A state appeals panel said a defunct minor league baseball league doesn’t get another chance to sue its former lawyers for mishandling an attempt to collect exit fees from teams departing the league.
The Northern League had filed a malpractice complaint in Cook County Circuit Court against the firm of Gozdecki, Del Giudice, Americus & Farkas, LLP, and attorney Steven Leech, in May 2012. It ultimately lost a jury trial, and Cook County Judge Marguerite Quinn entered a final order May 9, 2017. After she denied a post-trial motion requesting a different judgment or a new trial, the league asked the Illinois First District Appellate Court to grant a new trial, saying Quinn made several procedural errors regarding testimony, disclosures, witness qualifications and jury instructions.
Justice Sheldon Harris wrote the panel’s opinion issued Dec. 28; Justices Mathias Delort and Joy Cunningham concurred.
The underlying dispute is whether the league’s lawyers should be liable for failing to include a damages provision imposing $1 million on each team that voluntarily left the league, an issue that manifested when four of the league’s eight remaining teams announced plans to switch to a rival association after the 2011 season, ultimately leading to the league’s collapse.
The league was founded in 1993 with little competition, according to court documents. But as other independent leagues developed teams, league officials started discussing exit fees as protection against desertion as early as 2005. Four of 12 teams left before any exit fee provision was enacted, then the remaining eight agreed to implement the clause. As franchises left, litigation ensued and league rules changed in the lead up to the 2011 mass exodus.
Those machinations over several years with multiple franchises and ownership groups factored into the jury trial, but the appellate panel ultimately affirmed Quinn’s judgment and said the league couldn’t prove it deserved a new trial.
The league tried to say testimony from two former owners shouldn’t have been allowed because they said they wouldn’t have signed a league agreement with an exit fee although no such agreement existed. Although the notion was hypothetical, Harris wrote, parties’ intent regarding contractual provisions is admissible and a jury is able to assess credibility and the value of such testimony.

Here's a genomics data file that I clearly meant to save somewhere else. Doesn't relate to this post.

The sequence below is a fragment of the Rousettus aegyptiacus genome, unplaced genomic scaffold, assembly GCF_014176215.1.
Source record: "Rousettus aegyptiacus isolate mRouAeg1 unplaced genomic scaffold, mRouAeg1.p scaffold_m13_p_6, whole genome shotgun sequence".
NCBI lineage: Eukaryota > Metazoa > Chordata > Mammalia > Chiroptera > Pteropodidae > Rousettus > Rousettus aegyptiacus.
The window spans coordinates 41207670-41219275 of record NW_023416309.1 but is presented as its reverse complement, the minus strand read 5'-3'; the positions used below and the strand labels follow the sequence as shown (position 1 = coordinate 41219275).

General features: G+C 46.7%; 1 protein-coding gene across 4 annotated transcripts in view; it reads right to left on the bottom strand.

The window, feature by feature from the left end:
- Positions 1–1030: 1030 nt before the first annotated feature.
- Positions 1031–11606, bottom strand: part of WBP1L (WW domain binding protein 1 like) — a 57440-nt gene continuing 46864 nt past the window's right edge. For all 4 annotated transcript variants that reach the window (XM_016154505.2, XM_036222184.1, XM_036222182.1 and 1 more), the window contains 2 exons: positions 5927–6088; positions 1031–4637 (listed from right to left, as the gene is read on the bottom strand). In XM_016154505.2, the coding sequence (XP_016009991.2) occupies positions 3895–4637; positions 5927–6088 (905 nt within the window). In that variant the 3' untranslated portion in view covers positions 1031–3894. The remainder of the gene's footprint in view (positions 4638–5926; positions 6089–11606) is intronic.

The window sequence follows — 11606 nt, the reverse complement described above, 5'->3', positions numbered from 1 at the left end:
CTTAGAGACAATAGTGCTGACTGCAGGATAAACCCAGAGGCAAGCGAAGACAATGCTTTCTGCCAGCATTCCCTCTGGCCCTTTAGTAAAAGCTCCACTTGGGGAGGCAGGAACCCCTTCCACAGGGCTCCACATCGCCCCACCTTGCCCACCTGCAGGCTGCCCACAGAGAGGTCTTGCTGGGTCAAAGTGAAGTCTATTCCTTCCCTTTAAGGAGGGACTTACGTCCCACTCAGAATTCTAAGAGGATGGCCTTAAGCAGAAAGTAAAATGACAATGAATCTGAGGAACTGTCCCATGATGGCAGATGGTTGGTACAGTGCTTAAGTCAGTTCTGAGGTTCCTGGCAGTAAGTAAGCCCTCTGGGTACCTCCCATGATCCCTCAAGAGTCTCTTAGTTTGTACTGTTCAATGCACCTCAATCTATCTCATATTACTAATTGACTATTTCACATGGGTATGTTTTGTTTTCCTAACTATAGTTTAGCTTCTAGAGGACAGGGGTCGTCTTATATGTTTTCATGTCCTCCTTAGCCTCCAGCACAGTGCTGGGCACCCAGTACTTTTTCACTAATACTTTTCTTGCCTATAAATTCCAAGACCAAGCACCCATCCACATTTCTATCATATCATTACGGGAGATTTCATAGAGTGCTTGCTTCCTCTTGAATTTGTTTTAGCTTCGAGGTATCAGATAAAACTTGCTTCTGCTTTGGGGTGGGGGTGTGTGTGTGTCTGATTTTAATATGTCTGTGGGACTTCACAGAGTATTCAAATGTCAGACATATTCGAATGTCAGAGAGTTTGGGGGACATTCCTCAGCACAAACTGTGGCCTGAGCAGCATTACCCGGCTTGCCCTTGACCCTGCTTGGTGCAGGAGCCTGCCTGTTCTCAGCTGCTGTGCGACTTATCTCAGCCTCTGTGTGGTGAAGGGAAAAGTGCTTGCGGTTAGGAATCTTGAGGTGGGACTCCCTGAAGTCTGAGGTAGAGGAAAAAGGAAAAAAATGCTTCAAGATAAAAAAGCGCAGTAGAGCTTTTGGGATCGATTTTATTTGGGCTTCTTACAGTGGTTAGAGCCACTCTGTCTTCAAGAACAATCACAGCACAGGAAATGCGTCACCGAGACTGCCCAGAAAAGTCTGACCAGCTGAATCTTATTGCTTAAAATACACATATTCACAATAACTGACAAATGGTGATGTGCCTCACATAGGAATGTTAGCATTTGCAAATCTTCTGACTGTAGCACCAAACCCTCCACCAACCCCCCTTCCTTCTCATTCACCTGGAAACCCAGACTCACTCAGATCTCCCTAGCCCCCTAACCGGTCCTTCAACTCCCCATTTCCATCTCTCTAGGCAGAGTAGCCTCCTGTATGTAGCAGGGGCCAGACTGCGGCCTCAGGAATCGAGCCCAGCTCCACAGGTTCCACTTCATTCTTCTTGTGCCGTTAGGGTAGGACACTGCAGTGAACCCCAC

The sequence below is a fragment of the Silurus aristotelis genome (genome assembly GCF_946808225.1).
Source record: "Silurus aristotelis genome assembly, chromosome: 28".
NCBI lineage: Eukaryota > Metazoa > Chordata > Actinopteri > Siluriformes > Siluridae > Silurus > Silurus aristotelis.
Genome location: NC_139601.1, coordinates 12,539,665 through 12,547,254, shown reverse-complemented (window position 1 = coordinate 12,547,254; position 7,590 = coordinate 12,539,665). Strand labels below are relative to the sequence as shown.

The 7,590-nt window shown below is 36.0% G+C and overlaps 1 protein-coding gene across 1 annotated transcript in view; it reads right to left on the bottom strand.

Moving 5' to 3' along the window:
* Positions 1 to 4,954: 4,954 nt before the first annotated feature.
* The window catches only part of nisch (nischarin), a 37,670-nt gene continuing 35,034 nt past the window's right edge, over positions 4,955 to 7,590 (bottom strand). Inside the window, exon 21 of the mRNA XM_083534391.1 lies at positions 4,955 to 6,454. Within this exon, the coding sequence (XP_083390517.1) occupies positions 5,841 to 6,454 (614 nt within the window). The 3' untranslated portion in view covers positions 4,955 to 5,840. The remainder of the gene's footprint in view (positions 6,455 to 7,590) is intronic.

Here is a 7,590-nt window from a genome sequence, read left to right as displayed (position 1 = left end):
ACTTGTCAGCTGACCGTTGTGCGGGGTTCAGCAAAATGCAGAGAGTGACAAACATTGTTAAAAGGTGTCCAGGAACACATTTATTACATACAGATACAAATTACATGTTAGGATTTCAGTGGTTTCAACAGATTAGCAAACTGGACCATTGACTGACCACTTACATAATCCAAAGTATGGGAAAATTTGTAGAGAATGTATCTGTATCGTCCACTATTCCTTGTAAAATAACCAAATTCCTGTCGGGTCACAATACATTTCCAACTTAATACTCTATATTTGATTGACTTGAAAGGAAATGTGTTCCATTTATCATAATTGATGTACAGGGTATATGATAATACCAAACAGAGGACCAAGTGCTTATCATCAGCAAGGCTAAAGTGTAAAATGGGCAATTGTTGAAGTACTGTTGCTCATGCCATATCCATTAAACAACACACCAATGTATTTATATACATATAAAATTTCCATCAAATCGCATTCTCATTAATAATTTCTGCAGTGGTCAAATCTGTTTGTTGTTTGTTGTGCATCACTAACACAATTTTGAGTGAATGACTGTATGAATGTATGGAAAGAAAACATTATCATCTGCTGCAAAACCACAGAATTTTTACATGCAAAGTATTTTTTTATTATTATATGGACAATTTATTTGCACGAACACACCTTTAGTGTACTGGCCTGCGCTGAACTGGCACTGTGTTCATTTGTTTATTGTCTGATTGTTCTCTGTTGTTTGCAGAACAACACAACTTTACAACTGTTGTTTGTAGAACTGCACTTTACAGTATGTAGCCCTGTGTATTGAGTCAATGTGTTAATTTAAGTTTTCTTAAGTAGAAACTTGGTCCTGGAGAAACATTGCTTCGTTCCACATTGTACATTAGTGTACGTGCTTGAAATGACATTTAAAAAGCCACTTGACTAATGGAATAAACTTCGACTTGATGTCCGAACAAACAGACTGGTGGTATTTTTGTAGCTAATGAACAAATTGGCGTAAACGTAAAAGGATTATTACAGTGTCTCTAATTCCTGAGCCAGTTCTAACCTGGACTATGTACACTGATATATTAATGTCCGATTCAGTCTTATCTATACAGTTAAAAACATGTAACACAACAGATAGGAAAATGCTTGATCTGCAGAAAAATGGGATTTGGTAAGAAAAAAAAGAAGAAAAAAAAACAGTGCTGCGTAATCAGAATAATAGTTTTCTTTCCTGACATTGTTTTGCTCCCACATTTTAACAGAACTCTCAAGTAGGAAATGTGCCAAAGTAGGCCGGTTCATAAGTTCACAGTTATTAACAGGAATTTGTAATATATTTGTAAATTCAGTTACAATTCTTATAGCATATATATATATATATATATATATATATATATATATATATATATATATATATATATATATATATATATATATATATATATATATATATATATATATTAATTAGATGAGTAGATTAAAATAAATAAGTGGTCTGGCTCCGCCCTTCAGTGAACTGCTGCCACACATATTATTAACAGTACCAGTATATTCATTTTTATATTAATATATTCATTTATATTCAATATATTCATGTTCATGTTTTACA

Quinn denied testimony from a former league attorney who was going to explain why the league didn’t sue the four departing teams for liquidated damages. The panel said even if that decision was improper, the lawyer made the same points in other testimony Quinn did allow, so “any error that may have occurred was harmless.”
The panel further said Quinn was right to reject input from one of the league’s expert witnesses because he didn’t fully disclose the nature of his testimony in enough time for defendants to prepare, but said her certification of two defense expert witnesses was appropriate because their qualifications were suitably addressed in cross examination. It further rejected the league’s arguments that three portions of those experts’ testimony were inadmissible because the justices found the league’s citations incomplete or inaccurate.
Arguments over jury instructions similarly failed, Harris wrote, because the league didn’t say which instructions Quinn should’ve used or indicate it offered a proper instruction form during the trial. Further, the panel said the instructions Quinn gave “conveyed the correct principles of contract law applicable to the evidence presented at trial.”
The league also said Quinn erred in submitting two of three special interrogatories to the jury, but since there isn’t evidence showing they influenced the decision, or that the jury even considered them, there was no harm done to the league’s potential for victory.
“Plaintiff is not entitled to a perfect trial but to a fair trial free of substantial prejudice,” Harris wrote, adding that any errors that might’ve occurred didn’t have enough effect to warrant a new trial.